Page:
Plenary Sessions of the 2004

National Metropolis Conference

March 25 to 28, 2004

Plenary 1 - Thursday, March 25
Subject : Immigrants, visible minorities and the labour market: where does discrimination begin?

Background :

The conference's first plenary session coincides with the closing of the 2004 Action Week Against Racism, an annual event that is presented and funded by the Ministère des Relations avec les Citoyens et de l'immigration du Québec (MRCI).

Data from various sources indicate that the labour market situation of immigrants and members of visible minority groups (both Canadian-born and immigrant) is less favourable than that of persons born in Canada who are not members of a visible minority. It is not always easy to identify the causes of these differences, or to determine the extent of the role played by discrimination based on a person's origins. Are there other factors at the root of the observed differences? To shed complementary light on this issue, stakeholders working in various sectors will be asked to share their opinions. The first part of the discussion will focus primarily on employment, unemployment and income statistics for immigrants and visible minorities, taken from the census, the CIC Longitudinal Survey of Immigrants to Canada (LSIC), the MRCI survey on workforce entry of skilled-worker immigrants, and the Statistics Canada and Canadian Heritage Ethnic Diversity Survey.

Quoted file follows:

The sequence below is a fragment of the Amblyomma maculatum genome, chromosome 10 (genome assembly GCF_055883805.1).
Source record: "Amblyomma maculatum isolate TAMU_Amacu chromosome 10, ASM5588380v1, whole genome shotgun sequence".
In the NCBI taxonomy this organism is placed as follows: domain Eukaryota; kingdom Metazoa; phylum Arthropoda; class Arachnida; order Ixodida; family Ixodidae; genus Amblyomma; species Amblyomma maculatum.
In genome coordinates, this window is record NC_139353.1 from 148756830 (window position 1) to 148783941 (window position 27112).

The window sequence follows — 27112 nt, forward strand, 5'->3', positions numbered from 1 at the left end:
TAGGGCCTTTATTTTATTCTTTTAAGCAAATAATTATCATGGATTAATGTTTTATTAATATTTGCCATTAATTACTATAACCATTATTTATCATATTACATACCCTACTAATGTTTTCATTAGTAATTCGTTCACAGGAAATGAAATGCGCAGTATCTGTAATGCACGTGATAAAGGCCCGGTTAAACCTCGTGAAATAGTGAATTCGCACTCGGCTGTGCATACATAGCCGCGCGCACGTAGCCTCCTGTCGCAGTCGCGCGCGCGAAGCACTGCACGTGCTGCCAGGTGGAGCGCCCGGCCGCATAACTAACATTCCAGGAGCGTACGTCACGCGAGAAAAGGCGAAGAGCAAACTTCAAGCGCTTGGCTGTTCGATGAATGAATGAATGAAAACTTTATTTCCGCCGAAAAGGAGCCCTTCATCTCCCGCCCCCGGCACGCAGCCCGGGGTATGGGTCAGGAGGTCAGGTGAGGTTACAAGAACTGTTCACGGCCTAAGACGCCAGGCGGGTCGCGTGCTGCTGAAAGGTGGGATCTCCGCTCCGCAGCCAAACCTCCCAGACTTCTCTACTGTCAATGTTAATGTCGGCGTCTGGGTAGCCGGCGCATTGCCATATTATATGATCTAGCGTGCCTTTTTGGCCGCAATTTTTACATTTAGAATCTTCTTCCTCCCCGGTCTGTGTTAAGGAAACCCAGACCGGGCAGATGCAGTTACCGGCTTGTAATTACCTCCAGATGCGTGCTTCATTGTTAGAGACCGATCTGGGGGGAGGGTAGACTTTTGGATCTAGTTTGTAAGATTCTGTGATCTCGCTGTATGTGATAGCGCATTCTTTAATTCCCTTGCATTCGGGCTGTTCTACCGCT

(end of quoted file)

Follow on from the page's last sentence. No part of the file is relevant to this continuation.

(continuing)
The four invited speakers have been asked two general questions:

In your opinion, to what extent are the problems discussed the result of discrimination ?